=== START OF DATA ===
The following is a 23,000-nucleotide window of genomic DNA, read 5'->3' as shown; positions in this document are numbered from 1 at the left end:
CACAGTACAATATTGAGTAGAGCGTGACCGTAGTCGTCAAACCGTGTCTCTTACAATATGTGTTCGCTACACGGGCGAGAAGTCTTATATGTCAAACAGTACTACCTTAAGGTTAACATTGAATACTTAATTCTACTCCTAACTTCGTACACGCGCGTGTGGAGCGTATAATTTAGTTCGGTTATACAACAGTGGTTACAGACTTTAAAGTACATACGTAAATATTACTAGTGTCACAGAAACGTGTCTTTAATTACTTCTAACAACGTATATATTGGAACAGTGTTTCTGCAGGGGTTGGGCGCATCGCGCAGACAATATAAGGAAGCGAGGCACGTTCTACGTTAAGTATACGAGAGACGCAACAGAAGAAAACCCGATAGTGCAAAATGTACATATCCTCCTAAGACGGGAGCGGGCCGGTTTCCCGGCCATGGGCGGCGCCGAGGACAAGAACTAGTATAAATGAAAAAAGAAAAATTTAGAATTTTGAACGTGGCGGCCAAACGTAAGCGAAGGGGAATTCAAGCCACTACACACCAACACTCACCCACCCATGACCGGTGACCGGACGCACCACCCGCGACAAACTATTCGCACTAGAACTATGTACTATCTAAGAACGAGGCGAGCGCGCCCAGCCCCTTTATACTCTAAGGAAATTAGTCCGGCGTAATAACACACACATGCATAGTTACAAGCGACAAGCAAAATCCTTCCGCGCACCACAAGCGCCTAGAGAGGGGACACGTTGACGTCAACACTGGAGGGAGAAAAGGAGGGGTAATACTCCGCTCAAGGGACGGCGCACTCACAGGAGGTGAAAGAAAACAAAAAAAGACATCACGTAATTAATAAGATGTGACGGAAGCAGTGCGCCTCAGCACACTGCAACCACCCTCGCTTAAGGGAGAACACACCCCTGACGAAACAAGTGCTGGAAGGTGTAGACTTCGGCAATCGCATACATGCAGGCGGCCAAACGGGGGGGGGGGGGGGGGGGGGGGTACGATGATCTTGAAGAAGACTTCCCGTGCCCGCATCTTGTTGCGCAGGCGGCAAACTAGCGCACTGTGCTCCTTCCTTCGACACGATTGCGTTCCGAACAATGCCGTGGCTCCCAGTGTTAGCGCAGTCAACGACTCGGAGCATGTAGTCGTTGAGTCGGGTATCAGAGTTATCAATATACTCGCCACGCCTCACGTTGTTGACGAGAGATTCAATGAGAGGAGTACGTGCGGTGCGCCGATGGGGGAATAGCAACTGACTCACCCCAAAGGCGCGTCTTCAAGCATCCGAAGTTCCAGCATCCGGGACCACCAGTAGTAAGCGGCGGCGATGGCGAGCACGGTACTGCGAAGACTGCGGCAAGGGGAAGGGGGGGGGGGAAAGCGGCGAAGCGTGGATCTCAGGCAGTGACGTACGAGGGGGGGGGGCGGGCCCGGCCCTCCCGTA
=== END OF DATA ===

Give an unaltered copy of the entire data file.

The following is a 23,000-nucleotide window of genomic DNA, read 5'->3' as shown; positions in this document are numbered from 1 at the left end:
CACAGTACAATATTGAGTAGAGCGTGACCGTAGTCGTCAAACCGTGTCTCTTACAATATGTGTTCGCTACACGGGCGAGAAGTCTTATATGTCAAACAGTACTACCTTAAGGTTAACATTGAATACTTAATTCTACTCCTAACTTCGTACACGCGCGTGTGGAGCGTATAATTTAGTTCGGTTATACAACAGTGGTTACAGACTTTAAAGTACATACGTAAATATTACTAGTGTCACAGAAACGTGTCTTTAATTACTTCTAACAACGTATATATTGGAACAGTGTTTCTGCAGGGGTTGGGCGCATCGCGCAGACAATATAAGGAAGCGAGGCACGTTCTACGTTAAGTATACGAGAGACGCAACAGAAGAAAACCCGATAGTGCAAAATGTACATATCCTCCTAAGACGGGAGCGGGCCGGTTTCCCGGCCATGGGCGGCGCCGAGGACAAGAACTAGTATAAATGAAAAAAGAAAAATTTAGAATTTTGAACGTGGCGGCCAAACGTAAGCGAAGGGGAATTCAAGCCACTACACACCAACACTCACCCACCCATGACCGGTGACCGGACGCACCACCCGCGACAAACTATTCGCACTAGAACTATGTACTATCTAAGAACGAGGCGAGCGCGCCCAGCCCCTTTATACTCTAAGGAAATTAGTCCGGCGTAATAACACACACATGCATAGTTACAAGCGACAAGCAAAATCCTTCCGCGCACCACAAGCGCCTAGAGAGGGGACACGTTGACGTCAACACTGGAGGGAGAAAAGGAGGGGTAATACTCCGCTCAAGGGACGGCGCACTCACAGGAGGTGAAAGAAAACAAAAAAAGACATCACGTAATTAATAAGATGTGACGGAAGCAGTGCGCCTCAGCACACTGCAACCACCCTCGCTTAAGGGAGAACACACCCCTGACGAAACAAGTGCTGGAAGGTGTAGACTTCGGCAATCGCATACATGCAGGCGGCCAAACGGGGGGGGGGGGGGGGGGGGGGGTACGATGATCTTGAAGAAGACTTCCCGTGCCCGCATCTTGTTGCGCAGGCGGCAAACTAGCGCACTGTGCTCCTTCCTTCGACACGATTGCGTTCCGAACAATGCCGTGGCTCCCAGTGTTAGCGCAGTCAACGACTCGGAGCATGTAGTCGTTGAGTCGGGTATCAGAGTTATCAATATACTCGCCACGCCTCACGTTGTTGACGAGAGATTCAATGAGAGGAGTACGTGCGGTGCGCCGATGGGGGAATAGCAACTGACTCACCCCAAAGGCGCGTCTTCAAGCATCCGAAGTTCCAGCATCCGGGACCACCAGTAGTAAGCGGCGGCGATGGCGAGCACGGTACTGCGAAGACTGCGGCAAGGGGAAGGGGGGGGGGGAAAGCGGCGAAGCGTGGATCTCAGGCAGTGACGTACGAGGGGGGGGGGCGGGCCCGGCCCTCCCGTA